National Labs Report on RPS Costs and Benefits

By Galen Barbose, Lawrence Berkeley National Laboratory

A new report by the U.S. Department of Energy’s Lawrence Berkeley National Laboratory and National Renewable Energy Laboratory summarizes the impact of renewable portfolio standards (RPSs) at the state level.

The report, “A Survey of State-Level Cost and Benefit Estimates of Renewable Portfolio Standards” draws upon a variety of data sources, including estimates developed by utilities and public utility commissions as well as renewable energy certificate pricing, to summarize the net costs incurred by utilities to comply with RPS requirements. It also surveys recent studies that have assessed the magnitude of potential broader societal benefits.

Key findings from this study include the following:

  • Among the 24 states for which the requisite data were available, estimated RPS compliance costs over the 2010-2012 period were equivalent to, on average, roughly 1 percent of retail electricity rates, though substantial variation exists across states and years.
  • Expressed in terms of the incremental (or “above-market”) cost per unit of renewable generation, average RPS compliance costs during 2010-2012 ranged from -$4 per megawatt-hour (i.e., a net savings) to $44 per megawatt-hour across states.
  • Methodologies for estimating RPS compliance costs vary considerably among utilities and states, though a number of states are in the process of refining and standardizing their methods.
  • Utilities in eight states assess surcharges on customer bills to recoup RPS compliance costs, which in 2012, ranged from about $0.50 per month to $4.00 per month for average residential customers.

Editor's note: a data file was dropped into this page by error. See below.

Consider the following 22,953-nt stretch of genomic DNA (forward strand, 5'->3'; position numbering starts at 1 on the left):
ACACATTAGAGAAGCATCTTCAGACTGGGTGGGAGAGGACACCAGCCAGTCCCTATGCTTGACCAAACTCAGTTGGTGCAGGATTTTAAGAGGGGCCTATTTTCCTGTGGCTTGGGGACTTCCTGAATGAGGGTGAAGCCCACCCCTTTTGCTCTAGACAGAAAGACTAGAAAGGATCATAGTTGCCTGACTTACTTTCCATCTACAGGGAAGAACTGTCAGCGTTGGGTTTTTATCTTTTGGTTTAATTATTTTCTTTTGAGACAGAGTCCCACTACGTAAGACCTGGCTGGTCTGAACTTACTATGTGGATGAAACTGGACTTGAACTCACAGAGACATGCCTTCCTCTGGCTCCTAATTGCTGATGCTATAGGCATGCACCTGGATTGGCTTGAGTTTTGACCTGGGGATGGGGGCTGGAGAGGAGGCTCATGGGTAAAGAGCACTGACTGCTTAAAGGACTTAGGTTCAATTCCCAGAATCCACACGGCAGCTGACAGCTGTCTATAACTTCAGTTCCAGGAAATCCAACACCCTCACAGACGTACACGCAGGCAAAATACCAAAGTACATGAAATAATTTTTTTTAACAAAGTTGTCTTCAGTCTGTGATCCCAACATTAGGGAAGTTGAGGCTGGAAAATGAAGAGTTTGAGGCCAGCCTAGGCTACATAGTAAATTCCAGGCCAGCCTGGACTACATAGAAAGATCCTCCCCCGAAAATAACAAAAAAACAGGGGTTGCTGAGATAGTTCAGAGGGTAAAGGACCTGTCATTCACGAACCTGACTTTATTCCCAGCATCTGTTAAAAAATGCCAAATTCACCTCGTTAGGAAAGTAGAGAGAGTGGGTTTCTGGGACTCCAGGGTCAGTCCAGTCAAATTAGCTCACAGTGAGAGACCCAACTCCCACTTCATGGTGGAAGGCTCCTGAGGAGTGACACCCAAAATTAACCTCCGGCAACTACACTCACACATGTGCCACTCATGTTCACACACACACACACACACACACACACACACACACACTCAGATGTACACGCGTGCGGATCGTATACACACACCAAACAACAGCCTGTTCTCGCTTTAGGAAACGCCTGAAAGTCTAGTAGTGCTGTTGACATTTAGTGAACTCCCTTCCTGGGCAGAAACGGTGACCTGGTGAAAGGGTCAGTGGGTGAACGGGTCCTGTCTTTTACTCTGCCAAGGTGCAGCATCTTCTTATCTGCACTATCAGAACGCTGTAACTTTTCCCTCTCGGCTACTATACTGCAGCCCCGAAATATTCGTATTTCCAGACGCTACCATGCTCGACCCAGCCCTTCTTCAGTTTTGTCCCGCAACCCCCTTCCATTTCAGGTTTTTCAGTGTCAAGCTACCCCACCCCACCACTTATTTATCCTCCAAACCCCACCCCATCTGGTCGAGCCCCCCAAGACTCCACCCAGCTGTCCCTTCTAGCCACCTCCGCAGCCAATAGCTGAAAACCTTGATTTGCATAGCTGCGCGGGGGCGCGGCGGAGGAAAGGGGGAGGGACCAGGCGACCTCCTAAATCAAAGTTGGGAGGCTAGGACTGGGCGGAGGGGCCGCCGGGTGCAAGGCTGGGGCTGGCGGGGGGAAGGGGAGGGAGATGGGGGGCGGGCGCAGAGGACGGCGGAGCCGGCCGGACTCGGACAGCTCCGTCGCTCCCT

• Cost containment mechanisms incorporated into current RPS policies will limit future compliance costs, in the worst case, to no more than 5 percent of average retail rates in many states and to 10 percent or less in most others.
  • A number of states have separately estimated the value of RPS benefits associated with avoided emissions (ranging from $4 to $23 per megawatt-hour of renewable generation), economic development ($22 to $30 per megawatt-hour), and/or wholesale electricity price suppression ($2 to $50 per megawatt-hour).

Important caveats and context for the findings cited above are explained fully within the report, which can be freely downloaded online: Funding support came from the U.S. Department of Energy’s Office of Energy Efficiency and Renewable Energy (Strategic Programs Office and Solar Energy Technologies Office).

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